Basic Camp (CIET)

Squad STX Teaches Lessons, Shows Value in Repetition

Squad STX teaches lessons, shows value in repetition

Kayla Boyd

Even in the early stages of a military career, Leader Training Course cadets are wary of wide open spaces.

More specifically, they’re guarded when it comes to fields in which they have no cover and can be spotted from far distances.

Ken Harris, an evaluator at one of the lanes in the STX, thinks the exercise is less about tactics and more about finding solutions to problems the cadets might face in the future.

“We’re putting them in imperfect situations so they can find solutions for them,” he said.

Harris also said advancing from a tree-line into an open area can set back a squad 15 to 20 minutes.

What the cadets didn’t realize was that the field was the least of their worries.

ROTC cadets run into the wood line to hide from the enemy forces during their squad sticks training. PHOTO BY HARRISON HILL.

ROTC cadets run into the wood line to hide from the enemy forces during their squad sticks training. PHOTO BY HARRISON HILL.

Cadets of First Platoon of India Company completed the same mission twice on July 30. And although they wouldn’t consider themselves to have failed during either of their attempts, both times the squad sustained several casualties.

Cadet Daniel Aslakson of John Caroll University in University Heights, Ohio was part of the squad’s assault element responsible for clearing the building.

“The initial plan was to have Bravo team to lay down support while Alpha team assaulted through and cleared any buildings,” he said. “That was going according to plan. We actually did a good job getting the enemies out of the way before we started assaulting the building. Then we all got blown up. We should never have entered the building, probably.”

Squad leader Craig Asberry of the University of San Francisco lead the attack on the opposing force’s base. After eliminating both of the enemies, he was one of three cadets to enter a building containing five improvised explosive devices.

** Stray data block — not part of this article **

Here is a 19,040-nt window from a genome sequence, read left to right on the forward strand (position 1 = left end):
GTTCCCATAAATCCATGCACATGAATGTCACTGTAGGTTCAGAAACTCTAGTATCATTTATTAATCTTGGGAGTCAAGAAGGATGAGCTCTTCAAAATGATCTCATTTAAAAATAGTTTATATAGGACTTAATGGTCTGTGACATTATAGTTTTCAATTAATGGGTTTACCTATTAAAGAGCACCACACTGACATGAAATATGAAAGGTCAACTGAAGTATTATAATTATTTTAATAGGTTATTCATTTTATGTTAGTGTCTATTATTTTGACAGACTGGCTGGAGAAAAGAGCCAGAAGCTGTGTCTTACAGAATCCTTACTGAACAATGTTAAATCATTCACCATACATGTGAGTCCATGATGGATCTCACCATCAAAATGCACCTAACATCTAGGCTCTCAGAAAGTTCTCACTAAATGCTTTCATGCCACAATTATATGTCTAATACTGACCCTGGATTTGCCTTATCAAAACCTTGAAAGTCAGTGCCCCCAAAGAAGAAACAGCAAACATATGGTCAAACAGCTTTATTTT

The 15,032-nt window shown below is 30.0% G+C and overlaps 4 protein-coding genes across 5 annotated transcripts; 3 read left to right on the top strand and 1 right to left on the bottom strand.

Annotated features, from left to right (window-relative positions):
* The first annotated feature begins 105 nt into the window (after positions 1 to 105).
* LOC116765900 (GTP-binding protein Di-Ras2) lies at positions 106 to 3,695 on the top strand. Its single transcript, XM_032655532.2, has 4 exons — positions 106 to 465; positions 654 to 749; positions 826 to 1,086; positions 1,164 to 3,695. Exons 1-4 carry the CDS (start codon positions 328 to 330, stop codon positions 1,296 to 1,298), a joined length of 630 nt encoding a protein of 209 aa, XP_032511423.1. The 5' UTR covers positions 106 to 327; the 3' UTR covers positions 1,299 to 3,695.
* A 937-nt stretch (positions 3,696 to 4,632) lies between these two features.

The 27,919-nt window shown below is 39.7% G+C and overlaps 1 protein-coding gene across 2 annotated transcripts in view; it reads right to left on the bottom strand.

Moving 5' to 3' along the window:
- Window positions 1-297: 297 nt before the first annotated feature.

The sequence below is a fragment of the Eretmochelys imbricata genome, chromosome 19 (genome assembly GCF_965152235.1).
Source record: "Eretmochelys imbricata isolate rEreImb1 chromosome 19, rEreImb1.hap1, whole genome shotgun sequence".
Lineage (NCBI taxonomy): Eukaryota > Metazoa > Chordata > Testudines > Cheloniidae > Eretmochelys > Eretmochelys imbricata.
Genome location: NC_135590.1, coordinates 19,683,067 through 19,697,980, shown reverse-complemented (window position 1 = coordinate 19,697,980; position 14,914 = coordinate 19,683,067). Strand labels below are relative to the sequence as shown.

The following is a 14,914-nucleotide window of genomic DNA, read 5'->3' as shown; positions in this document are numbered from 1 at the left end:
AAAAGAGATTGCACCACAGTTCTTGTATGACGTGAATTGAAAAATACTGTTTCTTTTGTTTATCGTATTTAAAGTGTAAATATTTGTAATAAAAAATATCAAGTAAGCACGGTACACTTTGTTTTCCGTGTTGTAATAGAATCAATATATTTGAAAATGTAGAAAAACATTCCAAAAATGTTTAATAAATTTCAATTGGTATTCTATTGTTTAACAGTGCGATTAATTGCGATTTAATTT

“I would have been more cautious about those freaking trees in the back they were hiding behind,” Asberry said later of what he would have done differently. “In real life, I would have pulled out when we lost [our first casualty, Cadet] Babilonia.”

Bravo team’s security never advanced to assist the assault element. The plan had been for them to move forward when Alpha team arrived at the building.

Aslakson believed their problems stemmed from failing to convey all aspects of the plan.

“We were kinda lax on the communication,” Aslakson said. “Our plan didn’t work out 100 percent.”

Rob Hafen, who retired from the Army last year, is a member of the STX committee. He observed the squad as they performed the exercise and agreed that they lacked communication.

“STX is about tactics,” he said. “They have to learn leadership through tactics in order to be effective.”

Although Asberry expected to be prepared for the mission during the second go around, he realized his squad still has a lot to learn.

“You’re not ready,” he said. “Just jump in. You are definitely not ready.”

ROTC cadets run into the wood line to hide from the enemy forces during their squad sticks training. PHOTO BY HARRISON HILL.

ROTC cadets run into the wood line to hide from the enemy forces during their squad sticks training. PHOTO BY HARRISON HILL.

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